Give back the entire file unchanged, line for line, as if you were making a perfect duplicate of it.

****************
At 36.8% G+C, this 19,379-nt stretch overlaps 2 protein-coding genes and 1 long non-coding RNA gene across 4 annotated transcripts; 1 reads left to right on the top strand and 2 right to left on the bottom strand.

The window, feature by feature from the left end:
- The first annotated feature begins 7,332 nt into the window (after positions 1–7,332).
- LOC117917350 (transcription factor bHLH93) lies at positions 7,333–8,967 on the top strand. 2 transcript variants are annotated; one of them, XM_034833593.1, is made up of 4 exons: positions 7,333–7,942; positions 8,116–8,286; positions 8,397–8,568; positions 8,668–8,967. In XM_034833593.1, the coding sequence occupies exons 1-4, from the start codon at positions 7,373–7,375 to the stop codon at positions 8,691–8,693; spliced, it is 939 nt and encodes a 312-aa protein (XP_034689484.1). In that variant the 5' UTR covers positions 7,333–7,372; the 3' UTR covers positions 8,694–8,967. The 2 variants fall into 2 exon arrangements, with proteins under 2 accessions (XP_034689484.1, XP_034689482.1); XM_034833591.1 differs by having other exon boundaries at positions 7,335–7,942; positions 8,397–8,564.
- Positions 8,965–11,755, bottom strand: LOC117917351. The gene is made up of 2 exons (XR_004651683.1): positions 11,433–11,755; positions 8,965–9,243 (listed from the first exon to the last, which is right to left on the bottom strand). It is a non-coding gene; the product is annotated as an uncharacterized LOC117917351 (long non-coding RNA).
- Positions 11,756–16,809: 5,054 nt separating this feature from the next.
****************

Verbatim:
At 36.8% G+C, this 19,379-nt stretch overlaps 2 protein-coding genes and 1 long non-coding RNA gene across 4 annotated transcripts; 1 reads left to right on the top strand and 2 right to left on the bottom strand.

The window, feature by feature from the left end:
- The first annotated feature begins 7,332 nt into the window (after positions 1–7,332).
- LOC117917350 (transcription factor bHLH93) lies at positions 7,333–8,967 on the top strand. 2 transcript variants are annotated; one of them, XM_034833593.1, is made up of 4 exons: positions 7,333–7,942; positions 8,116–8,286; positions 8,397–8,568; positions 8,668–8,967. In XM_034833593.1, the coding sequence occupies exons 1-4, from the start codon at positions 7,373–7,375 to the stop codon at positions 8,691–8,693; spliced, it is 939 nt and encodes a 312-aa protein (XP_034689484.1). In that variant the 5' UTR covers positions 7,333–7,372; the 3' UTR covers positions 8,694–8,967. The 2 variants fall into 2 exon arrangements, with proteins under 2 accessions (XP_034689484.1, XP_034689482.1); XM_034833591.1 differs by having other exon boundaries at positions 7,335–7,942; positions 8,397–8,564.
- Positions 8,965–11,755, bottom strand: LOC117917351. The gene is made up of 2 exons (XR_004651683.1): positions 11,433–11,755; positions 8,965–9,243 (listed from the first exon to the last, which is right to left on the bottom strand). It is a non-coding gene; the product is annotated as an uncharacterized LOC117917351 (long non-coding RNA).
- Positions 11,756–16,809: 5,054 nt separating this feature from the next.